Tycoon starts political party
Billionaire Clive Palmer, the tycoon who is building a replica of the ill-fated Titanic, yesterday announced he was forming a political party and would run in this year’s elections. The flamboyant mining magnate was a longtime supporter of the opposition Liberal-National coalition, but gave up his membership last year after a bitter and public dispute with the government in his home state of Queensland. He now plans to re-form the United Australia Party, which dissolved in 1945, and contest all 150 lower house seats in the Sept. 14 national polls, as well as seats in the upper house Senate. He joins a growing list of high-profile candidates including Australian-born Julian Assange, who intends to run for the Senate with his WikiLeaks Party. Palmer has been at loggerheads with Prime Minister Julia Gillard’s Labor government over its carbon tax, which he says is ill-conceived and will cost companies dear.
Foreigner accused of assault
A foreign guesthouse operator was arrested yesterday after two French tourists complained they had been sexually molested at his guest house, police said. The 44-year-old Olivier Sage, who manages a beach property at Unawatuna, 120km south of Colombo, was to be taken before a magistrate yesterday, senior superintendent Jayantha Wickremasinghe said. “The two French tourists complained that the guest house owner used criminal force on them two days ago,” Wickremasinghe said. He said the man carried a French passport at the time of his arrest and had first arrived in the nation nearly three years ago and later started managing the guest house.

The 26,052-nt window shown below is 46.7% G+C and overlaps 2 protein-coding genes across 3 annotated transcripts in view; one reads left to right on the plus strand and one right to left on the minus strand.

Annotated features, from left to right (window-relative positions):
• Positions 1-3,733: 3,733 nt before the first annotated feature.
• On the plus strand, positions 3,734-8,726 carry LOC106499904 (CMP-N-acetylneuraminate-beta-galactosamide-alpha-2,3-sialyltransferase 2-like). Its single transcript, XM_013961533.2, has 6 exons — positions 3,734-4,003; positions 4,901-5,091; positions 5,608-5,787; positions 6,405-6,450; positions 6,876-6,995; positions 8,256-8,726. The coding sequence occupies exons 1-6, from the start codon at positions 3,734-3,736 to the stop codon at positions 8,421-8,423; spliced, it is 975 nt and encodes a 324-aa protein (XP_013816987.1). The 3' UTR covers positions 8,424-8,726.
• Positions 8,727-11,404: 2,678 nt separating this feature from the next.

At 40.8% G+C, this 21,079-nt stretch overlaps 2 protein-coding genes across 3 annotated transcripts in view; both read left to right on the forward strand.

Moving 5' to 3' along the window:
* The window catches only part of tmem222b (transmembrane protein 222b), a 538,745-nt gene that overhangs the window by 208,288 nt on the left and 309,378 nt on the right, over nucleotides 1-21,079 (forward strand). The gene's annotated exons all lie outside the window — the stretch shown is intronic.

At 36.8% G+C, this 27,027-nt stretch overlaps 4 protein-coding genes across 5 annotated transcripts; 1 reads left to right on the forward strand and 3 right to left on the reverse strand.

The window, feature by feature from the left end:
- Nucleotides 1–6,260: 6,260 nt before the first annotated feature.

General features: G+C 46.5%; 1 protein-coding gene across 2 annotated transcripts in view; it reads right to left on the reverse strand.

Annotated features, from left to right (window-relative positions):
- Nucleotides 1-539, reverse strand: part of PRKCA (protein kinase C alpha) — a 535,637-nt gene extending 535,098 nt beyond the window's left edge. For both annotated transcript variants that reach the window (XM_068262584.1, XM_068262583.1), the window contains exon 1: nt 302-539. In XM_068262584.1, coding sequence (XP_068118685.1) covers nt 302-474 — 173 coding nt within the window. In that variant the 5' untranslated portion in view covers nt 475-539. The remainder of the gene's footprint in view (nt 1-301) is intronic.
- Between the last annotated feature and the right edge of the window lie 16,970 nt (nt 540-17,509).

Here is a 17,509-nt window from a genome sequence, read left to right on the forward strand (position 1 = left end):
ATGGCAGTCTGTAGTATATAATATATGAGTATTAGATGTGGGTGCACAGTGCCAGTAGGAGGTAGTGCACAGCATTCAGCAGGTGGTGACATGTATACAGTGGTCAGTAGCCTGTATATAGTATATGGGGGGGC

Woman charged with feticide
A Chinese immigrant accused of killing her unborn infant by eating rat poison while pregnant says her life has been difficult since she was charged, but that she stays busy to avoid dwelling on her upcoming murder trial. Beibei Shuai (帥貝貝) was eight months pregnant when she ate rat poison in December 2010 in a suicide attempt after her boyfriend broke up with her. Doctors called authorities when the baby died three days after being delivered prematurely. Prosecutors charged Shuai with murder and feticide in March 2011. She was released on bond in May last year after more than a year in jail following an Indiana Court of Appeals ruling in her favor. The case has attracted attention from reproductive rights advocates around the globe who claim it could set a precedent by which pregnant women could be prosecuted for smoking or other behavior that authorities deem dangerous to their unborn child. Dozens of organizations have filed friend-of-the-court briefs on Shuai’s behalf.
The attorney for a southern California woman charged with severing the penis of her estranged husband said she “had a break from reality” the night of the attack. Orange County Deputy Public Defender Frank Bittar said during closing arguments in court on Thursday that Catherine Kieu had been through a lifetime of trauma and abuse, and snapped the night she drugged her husband, cut off his penis and threw it in the garbage disposal in 2011. The jury is scheduled to begin deliberating on Monday on charges of torture and aggravated mayhem that could get the 50-year-old Kieu life in prison. Prosecutors said in their closing arguments that Kieu was driven by jealous anger, not trauma, and showed her intentions by her thorough planning before the attack.